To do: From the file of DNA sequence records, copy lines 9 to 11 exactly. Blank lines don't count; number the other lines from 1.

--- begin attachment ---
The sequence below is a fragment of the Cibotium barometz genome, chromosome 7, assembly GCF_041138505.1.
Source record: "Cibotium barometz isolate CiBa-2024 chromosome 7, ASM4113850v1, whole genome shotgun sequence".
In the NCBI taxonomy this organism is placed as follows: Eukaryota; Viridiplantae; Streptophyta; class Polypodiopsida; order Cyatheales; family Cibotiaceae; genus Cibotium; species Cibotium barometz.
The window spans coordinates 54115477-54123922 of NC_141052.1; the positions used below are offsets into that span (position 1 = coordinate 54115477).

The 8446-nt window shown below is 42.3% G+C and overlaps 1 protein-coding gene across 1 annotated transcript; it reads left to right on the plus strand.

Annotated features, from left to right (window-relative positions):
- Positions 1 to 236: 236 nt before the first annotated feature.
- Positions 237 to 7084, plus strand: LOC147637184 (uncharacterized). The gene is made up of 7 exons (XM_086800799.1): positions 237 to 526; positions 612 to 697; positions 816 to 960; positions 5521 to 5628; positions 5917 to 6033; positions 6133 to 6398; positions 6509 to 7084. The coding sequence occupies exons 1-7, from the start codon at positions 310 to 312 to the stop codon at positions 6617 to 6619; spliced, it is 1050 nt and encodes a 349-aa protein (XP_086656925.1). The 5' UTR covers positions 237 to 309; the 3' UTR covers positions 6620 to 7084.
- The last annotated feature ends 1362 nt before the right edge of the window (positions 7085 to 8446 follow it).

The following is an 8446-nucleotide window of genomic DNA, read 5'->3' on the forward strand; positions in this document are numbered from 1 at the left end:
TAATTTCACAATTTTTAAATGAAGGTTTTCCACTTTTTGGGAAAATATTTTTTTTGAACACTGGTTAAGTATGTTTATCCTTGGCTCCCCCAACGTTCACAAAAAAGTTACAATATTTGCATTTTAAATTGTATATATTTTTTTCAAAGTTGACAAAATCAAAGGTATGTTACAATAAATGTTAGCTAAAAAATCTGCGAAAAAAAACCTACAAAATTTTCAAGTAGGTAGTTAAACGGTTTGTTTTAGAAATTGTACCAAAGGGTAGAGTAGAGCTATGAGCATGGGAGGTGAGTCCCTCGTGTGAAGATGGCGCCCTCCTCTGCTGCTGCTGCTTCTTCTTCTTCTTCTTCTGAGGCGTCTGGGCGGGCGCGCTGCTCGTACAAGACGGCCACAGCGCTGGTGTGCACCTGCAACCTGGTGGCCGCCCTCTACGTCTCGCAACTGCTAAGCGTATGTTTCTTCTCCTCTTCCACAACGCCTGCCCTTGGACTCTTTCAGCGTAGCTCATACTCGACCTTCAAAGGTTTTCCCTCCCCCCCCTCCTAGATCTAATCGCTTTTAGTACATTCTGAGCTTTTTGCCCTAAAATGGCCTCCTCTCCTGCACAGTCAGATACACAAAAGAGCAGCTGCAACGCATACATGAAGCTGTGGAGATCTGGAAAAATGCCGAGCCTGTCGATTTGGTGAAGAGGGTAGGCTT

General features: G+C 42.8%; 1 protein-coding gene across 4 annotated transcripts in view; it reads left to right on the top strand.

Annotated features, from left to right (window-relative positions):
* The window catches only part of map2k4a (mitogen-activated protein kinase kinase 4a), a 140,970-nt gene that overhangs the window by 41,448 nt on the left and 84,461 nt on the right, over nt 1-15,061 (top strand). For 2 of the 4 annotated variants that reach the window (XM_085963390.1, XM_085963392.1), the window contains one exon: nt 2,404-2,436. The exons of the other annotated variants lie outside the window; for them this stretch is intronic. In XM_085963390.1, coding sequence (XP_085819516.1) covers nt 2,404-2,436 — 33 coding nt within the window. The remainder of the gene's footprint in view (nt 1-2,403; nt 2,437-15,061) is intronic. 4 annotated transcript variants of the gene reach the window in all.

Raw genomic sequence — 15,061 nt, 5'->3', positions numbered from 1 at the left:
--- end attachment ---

- The last annotated feature ends 1362 nt before the right edge of the window (positions 7085 to 8446 follow it).

The following is an 8446-nucleotide window of genomic DNA, read 5'->3' on the forward strand; positions in this document are numbered from 1 at the left end:
TAATTTCACAATTTTTAAATGAAGGTTTTCCACTTTTTGGGAAAATATTTTTTTTGAACACTGGTTAAGTATGTTTATCCTTGGCTCCCCCAACGTTCACAAAAAAGTTACAATATTTGCATTTTAAATTGTATATATTTTTTTCAAAGTTGACAAAATCAAAGGTATGTTACAATAAATGTTAGCTAAAAAATCTGCGAAAAAAAACCTACAAAATTTTCAAGTAGGTAGTTAAACGGTTTGTTTTAGAAATTGTACCAAAGGGTAGAGTAGAGCTATGAGCATGGGAGGTGAGTCCCTCGTGTGAAGATGGCGCCCTCCTCTGCTGCTGCTGCTTCTTCTTCTTCTTCTTCTGAGGCGTCTGGGCGGGCGCGCTGCTCGTACAAGACGGCCACAGCGCTGGTGTGCACCTGCAACCTGGTGGCCGCCCTCTACGTCTCGCAACTGCTAAGCGTATGTTTCTTCTCCTCTTCCACAACGCCTGCCCTTGGACTCTTTCAGCGTAGCTCATACTCGACCTTCAAAGGTTTTCCCTCCCCCCCCTCCTAGATCTAATCGCTTTTAGTACATTCTGAGCTTTTTGCCCTAAAATGGCCTCCTCTCCTGCACAGTCAGATACACAAAAGAGCAGCTGCAACGCATACATGAAGCTGTGGAGATCTGGAAAAATGCCGAGCCTGTCGATTTGGTGAAGAGGGTAGGCTT